Funny Cow (15)
Adrian Shergold, 103 mins, starring: Maxine Peake, Paddy Considine, Tony Pitts, Alun Armstrong, Stephen Graham, Kevin Eldon, Vic Reeves, John Bishop
Funny Cow is one of the best British features of the year so far: an abrasive, tender and continually surprising affair whose comic moments sit next to scenes of irredeemable bleakness. The film evokes an era when comedy wasn’t touched in the slightest by political correctness. Tony Pitts’ screenplay is full of references to death and suicide; to comedians dying on stage and sometimes in real life too.
Set in northern England in the 1970s and 1980s, the film the story of “Funny Cow” (Maxine Peake), as she is nicknamed, now a successful comedienne but who started in the working men’s clubs.
In a bravura performance, Peake plays “Funny Cow” as if she is a cross between Marlene Dietrich and Bernard Manning, with a bit of Lenny Bruce thrown in for good measure. (In interviews, Peake has also talked of 1970s singer/performer Marti Caine as one of the main inspirations for the character.)
The portrayal of her childhood is as brutal as anything found in Terence Davies’ Distant Voices, Still Lives. Her father (Stephen Graham) is a bullying patriarch who’ll belt her if she answers back. The other kids mock her because she seems so sure of herself. Played as a child by Macy Shackleton, she already knows how to answer back and to turn the bullies’ taunts against themselves.
We’re in a world of muddy back alleys and cramped tenement houses where even an outside bath is considered a luxury. Colours are desaturated. In one scene that could come straight out of a Terence Davies movie, we see family members standing in their front room with the open cask coffin of the father beside them.
As a young woman (played by Hebe Beardsall), the would-be comedienne is full of energy and mischief. Her boyfriend Bob seems to share her lust for life but when they marry, everything changes. Her world becomes very constricted. Her self-esteem evaporates.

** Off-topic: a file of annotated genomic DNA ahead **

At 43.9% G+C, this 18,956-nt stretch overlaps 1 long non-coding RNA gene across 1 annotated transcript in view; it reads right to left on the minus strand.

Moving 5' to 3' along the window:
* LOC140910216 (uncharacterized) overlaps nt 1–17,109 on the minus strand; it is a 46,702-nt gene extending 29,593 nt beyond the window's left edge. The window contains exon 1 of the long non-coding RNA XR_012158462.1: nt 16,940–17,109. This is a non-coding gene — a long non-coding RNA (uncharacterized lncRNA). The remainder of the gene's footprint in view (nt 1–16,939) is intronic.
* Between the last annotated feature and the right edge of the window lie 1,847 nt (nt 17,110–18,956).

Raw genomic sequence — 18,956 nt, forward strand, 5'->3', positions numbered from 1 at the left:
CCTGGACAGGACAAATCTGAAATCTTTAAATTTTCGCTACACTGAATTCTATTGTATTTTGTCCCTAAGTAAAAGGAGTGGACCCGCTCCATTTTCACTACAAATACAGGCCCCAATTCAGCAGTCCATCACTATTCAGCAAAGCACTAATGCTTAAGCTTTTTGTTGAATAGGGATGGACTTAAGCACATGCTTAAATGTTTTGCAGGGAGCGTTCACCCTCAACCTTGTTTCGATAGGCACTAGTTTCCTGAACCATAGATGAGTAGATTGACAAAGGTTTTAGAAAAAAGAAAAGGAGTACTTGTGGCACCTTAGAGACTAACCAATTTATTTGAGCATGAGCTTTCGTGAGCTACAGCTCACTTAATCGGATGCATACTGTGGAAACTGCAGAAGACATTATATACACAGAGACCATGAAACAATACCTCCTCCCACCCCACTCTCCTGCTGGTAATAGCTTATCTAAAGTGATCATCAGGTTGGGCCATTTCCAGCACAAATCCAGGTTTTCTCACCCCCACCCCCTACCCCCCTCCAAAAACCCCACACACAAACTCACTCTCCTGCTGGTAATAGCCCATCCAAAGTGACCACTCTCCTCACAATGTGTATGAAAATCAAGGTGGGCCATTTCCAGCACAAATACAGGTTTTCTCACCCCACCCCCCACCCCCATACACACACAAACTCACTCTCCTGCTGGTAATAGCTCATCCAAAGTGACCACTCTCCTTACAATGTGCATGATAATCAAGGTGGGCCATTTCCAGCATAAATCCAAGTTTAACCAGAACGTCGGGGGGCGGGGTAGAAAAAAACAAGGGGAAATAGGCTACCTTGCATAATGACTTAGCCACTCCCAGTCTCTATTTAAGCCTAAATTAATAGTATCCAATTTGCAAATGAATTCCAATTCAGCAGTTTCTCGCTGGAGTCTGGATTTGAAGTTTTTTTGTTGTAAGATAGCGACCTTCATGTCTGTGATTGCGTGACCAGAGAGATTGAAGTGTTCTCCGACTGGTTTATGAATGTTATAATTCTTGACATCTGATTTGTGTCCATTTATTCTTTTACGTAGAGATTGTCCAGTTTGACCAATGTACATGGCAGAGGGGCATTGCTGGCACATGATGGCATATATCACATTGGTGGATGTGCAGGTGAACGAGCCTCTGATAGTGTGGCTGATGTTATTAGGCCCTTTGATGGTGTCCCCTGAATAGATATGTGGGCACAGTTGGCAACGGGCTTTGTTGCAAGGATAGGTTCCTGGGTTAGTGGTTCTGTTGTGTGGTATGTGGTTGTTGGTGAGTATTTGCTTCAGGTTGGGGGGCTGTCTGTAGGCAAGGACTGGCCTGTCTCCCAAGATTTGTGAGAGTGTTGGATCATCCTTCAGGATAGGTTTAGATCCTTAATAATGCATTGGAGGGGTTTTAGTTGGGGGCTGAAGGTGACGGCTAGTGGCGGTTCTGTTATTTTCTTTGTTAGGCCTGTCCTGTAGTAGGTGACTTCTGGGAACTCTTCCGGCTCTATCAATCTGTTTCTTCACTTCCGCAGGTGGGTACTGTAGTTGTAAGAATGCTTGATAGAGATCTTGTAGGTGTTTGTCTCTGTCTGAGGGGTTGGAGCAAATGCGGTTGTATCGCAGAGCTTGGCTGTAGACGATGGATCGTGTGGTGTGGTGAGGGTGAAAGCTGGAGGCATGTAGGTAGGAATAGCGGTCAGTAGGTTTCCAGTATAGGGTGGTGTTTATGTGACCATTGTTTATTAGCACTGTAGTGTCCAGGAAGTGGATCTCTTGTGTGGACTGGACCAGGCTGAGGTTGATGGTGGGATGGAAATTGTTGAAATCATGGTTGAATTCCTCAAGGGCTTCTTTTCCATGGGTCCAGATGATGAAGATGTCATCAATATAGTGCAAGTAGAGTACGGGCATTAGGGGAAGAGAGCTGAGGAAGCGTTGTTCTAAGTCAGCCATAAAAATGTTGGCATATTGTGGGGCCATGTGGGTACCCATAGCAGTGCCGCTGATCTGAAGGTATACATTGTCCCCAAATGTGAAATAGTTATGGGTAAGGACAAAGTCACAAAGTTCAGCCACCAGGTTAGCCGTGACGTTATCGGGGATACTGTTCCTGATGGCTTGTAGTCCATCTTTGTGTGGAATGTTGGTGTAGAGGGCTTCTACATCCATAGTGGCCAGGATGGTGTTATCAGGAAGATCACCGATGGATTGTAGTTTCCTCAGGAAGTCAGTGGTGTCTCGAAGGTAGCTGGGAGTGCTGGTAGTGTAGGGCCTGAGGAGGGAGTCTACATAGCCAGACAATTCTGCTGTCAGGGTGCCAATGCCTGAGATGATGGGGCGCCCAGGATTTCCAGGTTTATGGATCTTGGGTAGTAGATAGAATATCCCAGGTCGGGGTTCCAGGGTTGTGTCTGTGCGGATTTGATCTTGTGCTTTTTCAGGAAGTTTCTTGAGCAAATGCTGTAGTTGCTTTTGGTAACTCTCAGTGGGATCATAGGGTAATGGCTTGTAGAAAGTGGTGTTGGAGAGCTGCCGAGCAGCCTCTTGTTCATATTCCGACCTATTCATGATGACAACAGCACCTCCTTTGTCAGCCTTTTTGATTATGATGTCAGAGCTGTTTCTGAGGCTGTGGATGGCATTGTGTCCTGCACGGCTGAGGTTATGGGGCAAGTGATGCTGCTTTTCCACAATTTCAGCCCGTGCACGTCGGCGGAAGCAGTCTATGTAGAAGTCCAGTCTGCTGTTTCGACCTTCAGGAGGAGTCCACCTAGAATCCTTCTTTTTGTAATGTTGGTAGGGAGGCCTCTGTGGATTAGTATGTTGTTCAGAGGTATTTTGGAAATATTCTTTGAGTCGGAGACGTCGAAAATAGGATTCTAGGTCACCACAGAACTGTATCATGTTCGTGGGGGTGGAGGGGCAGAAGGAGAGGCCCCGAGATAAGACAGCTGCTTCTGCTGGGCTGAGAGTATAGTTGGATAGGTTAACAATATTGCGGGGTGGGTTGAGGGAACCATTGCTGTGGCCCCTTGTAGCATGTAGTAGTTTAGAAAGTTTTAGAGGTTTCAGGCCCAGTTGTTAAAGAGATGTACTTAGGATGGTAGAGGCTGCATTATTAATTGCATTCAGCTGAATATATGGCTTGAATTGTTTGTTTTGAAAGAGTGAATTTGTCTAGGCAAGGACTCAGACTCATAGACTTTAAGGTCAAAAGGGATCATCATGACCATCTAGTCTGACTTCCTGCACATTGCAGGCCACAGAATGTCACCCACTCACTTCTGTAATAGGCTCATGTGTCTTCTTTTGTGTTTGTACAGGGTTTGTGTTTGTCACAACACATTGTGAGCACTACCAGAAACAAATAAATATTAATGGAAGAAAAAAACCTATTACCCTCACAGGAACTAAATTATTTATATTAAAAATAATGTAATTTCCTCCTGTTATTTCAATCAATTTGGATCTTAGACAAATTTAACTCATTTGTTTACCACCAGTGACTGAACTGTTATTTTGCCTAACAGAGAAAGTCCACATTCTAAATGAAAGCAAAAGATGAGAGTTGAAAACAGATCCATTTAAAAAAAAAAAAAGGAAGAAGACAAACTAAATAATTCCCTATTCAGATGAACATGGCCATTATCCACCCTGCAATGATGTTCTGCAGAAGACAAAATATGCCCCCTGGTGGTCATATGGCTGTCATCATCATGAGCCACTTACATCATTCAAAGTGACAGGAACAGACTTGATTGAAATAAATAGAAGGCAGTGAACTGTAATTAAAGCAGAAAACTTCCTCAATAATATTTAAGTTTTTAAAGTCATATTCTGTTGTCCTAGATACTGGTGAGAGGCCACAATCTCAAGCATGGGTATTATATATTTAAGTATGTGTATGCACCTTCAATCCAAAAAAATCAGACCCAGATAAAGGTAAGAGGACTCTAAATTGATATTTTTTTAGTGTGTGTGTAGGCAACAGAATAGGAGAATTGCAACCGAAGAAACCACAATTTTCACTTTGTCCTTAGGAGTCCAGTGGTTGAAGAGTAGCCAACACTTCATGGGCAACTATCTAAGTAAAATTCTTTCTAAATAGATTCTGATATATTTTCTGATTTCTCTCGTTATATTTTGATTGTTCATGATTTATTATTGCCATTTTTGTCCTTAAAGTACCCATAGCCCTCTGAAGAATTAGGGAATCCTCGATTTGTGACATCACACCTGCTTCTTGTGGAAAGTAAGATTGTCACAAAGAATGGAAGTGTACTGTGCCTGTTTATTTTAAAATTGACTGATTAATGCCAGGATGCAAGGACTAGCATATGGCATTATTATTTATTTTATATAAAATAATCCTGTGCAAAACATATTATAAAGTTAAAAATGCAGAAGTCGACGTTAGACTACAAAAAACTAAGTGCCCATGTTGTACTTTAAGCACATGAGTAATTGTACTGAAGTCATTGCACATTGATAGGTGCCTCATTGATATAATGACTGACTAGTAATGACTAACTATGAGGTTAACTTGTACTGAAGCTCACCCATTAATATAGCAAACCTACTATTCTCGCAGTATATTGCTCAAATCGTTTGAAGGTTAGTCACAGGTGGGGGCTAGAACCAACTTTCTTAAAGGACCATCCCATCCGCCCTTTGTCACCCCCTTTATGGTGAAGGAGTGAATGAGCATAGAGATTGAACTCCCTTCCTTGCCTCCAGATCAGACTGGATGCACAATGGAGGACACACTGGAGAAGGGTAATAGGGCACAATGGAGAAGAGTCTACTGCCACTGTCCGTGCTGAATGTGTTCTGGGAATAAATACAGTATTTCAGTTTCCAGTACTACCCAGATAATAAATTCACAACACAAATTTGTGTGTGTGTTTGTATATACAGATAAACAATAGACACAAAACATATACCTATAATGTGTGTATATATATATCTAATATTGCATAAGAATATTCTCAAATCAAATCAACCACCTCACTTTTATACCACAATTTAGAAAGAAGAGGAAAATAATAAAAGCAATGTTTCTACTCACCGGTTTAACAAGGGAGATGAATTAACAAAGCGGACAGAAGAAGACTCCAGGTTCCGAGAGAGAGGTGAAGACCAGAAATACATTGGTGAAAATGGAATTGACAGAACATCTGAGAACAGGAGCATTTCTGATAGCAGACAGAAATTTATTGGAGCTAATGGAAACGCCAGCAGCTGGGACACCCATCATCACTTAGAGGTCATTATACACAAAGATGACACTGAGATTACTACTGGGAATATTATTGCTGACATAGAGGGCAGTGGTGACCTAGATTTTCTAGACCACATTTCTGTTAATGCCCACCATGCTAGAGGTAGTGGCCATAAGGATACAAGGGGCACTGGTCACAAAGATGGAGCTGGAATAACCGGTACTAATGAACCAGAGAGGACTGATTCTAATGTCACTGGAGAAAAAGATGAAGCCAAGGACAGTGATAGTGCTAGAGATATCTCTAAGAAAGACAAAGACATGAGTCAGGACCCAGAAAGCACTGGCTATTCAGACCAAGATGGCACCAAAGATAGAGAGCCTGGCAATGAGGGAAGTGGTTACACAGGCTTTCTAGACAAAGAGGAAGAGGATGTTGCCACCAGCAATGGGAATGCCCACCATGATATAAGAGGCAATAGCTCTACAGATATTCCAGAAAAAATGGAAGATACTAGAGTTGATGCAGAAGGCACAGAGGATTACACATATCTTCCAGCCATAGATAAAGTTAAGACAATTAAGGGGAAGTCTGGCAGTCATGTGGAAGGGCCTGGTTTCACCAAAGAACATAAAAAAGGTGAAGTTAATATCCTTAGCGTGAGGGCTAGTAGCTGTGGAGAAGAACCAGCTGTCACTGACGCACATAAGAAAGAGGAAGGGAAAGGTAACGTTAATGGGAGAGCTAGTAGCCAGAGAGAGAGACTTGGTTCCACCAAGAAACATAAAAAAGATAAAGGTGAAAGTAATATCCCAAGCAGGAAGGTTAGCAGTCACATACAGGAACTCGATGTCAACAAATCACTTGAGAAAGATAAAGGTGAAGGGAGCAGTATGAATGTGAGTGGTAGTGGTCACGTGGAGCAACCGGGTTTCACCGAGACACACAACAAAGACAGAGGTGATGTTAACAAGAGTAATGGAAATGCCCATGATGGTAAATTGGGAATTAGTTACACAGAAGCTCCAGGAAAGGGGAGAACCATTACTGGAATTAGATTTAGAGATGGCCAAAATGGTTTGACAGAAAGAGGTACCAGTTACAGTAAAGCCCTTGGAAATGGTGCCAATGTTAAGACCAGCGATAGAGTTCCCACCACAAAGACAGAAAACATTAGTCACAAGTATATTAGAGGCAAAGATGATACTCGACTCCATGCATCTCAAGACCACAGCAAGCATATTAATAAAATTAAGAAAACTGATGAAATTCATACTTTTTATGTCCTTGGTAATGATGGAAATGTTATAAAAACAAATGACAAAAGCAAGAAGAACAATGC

The film’s view of masculinity is despairing. On the one hand, there are the beer quaffing, openly violent men like Funny Cow’s father or husband. Then, there is sophisticated and affluent bookshop owner, Angus (Paddy Considine), who becomes her lover.
He appreciates art and fine wine; wears dark polar necks; lives in a beautiful house full of designer furniture; listens to classical music and takes her to Shakespeare plays. Angus is seemingly gentle and considerate but turns out to be an inveterate snob. He makes it very clear to her that she doesn’t possess his level of cultural capital. She isn’t educated enough to join in his world.
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“Flaunt your fanny for them but don’t try to make them laugh,” is the advice given to the would-be comedienne by the crumpled old funnyman, Lenny (played in wonderfully lugubrious fashion Alun Armstrong.) He’s a seedy and despairing figure who drinks too much and whose confidence is shot. She admires his craft, though.
In one of the film’s most poignant scenes, we see a middle-aged stripper being wildly applauded by a club audience which then reacts with total indifference when Lenny comes on stage. The punters are too busy buying beers to pay attention to him. They’ve heard his jokes before.
Even more bizarre is the scene in which the comedienne auditions for a “Search For A Star” talent show alongside dwarves, ventriloquists and Elvis impersonators with dancing dogs. (It’s here we have cameos from comedians John Bishop and Vic Reeves.) The humour comes from the very deadpan way in which the scene is filmed and from the performers’ chronic lack of ability.
Showbusiness as depicted here isn’t remotely glamorous. The would-be comedienne uses the survival skills she has honed with her abusive father and husband to deal with hecklers. Nothing about her is meek or gentle. She swears and tells racist, homophobic jokes. The shock of her first stage performance is precisely that she is so outspoken. Audiences are delighted to hear her talking back in just as coarse and aggressive a way as any male comedian of the period.
The film has the same reckless energy as the best of the northern-set kitchen sink dramas made by directors like Tony Richardson and Karel Reisz in the early 1960s. “Don’t let the bastards grind you down,” was the motto of Albert Finney’s young factory worker in Saturday Night And Sunday Morning. Peake’s comedienne has a similar defiance.
Not everything works.The storyline is choppy and episodic, leaping randomly back and forth in time. The characterisation of the alcoholic mother, drinking her life away, veers close to cliché. It’s disconcerting to see Stephen Graham with Al Capone-levels of aggression as the father one moment and then playing Funny Cow’s mild-mannered brother the next.
Certain characters’ back stories are skimmed over. (We never learn why the sister-in-law has such a grudge against Funny Cow.) However, director Adrian Shergold sensibly organises the film around Peake, who is superb.